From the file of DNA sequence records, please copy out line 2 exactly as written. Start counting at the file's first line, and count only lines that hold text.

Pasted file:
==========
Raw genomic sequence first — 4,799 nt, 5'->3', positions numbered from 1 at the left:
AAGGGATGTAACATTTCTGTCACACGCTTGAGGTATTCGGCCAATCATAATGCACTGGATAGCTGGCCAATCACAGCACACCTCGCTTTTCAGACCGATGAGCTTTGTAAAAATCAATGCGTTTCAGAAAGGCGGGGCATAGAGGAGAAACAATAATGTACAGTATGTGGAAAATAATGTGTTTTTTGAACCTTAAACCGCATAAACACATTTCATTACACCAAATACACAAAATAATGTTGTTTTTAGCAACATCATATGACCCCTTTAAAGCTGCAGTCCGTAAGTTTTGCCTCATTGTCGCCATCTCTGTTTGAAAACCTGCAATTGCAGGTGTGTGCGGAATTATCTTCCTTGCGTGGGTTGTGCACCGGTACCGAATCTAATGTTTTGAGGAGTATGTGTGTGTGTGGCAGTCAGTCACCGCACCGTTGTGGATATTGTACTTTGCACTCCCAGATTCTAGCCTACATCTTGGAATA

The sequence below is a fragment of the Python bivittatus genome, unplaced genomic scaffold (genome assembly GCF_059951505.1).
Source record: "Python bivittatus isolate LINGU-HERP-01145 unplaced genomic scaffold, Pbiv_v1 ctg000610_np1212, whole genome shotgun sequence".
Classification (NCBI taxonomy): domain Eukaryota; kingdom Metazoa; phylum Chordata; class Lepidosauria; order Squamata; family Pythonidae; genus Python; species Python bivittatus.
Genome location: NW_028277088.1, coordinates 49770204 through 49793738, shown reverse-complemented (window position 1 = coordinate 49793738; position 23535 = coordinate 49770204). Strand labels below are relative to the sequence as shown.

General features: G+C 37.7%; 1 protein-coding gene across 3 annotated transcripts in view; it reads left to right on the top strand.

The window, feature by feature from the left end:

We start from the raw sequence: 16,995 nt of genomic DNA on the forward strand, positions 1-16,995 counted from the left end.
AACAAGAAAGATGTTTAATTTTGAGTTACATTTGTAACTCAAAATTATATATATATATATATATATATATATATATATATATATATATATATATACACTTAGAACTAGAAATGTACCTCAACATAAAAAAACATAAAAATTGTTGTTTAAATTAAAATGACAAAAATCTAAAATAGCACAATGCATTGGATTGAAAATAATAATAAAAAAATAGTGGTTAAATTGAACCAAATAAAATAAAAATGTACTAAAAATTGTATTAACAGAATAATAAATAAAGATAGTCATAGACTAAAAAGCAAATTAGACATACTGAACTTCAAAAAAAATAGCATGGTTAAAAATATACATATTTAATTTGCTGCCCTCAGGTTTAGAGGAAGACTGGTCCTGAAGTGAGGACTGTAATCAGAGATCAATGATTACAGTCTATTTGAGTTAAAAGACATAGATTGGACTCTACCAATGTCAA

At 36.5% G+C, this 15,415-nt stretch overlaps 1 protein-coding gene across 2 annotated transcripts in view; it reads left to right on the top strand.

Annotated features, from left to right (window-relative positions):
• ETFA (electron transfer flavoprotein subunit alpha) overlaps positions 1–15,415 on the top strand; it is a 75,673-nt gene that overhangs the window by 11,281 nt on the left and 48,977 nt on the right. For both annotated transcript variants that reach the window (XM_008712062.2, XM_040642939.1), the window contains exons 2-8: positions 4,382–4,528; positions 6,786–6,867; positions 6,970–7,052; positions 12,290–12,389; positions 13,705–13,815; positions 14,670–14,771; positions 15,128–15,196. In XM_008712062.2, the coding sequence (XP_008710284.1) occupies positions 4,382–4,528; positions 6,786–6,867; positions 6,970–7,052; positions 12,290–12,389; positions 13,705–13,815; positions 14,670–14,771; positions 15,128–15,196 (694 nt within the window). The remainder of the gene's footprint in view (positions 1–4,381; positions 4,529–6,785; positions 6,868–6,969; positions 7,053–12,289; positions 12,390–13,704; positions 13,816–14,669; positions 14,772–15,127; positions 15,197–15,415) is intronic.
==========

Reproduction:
AAGGGATGTAACATTTCTGTCACACGCTTGAGGTATTCGGCCAATCATAATGCACTGGATAGCTGGCCAATCACAGCACACCTCGCTTTTCAGACCGATGAGCTTTGTAAAAATCAATGCGTTTCAGAAAGGCGGGGCATAGAGGAGAAACAATAATGTACAGTATGTGGAAAATAATGTGTTTTTTGAACCTTAAACCGCATAAACACATTTCATTACACCAAATACACAAAATAATGTTGTTTTTAGCAACATCATATGACCCCTTTAAAGCTGCAGTCCGTAAGTTTTGCCTCATTGTCGCCATCTCTGTTTGAAAACCTGCAATTGCAGGTGTGTGCGGAATTATCTTCCTTGCGTGGGTTGTGCACCGGTACCGAATCTAATGTTTTGAGGAGTATGTGTGTGTGTGGCAGTCAGTCACCGCACCGTTGTGGATATTGTACTTTGCACTCCCAGATTCTAGCCTACATCTTGGAATA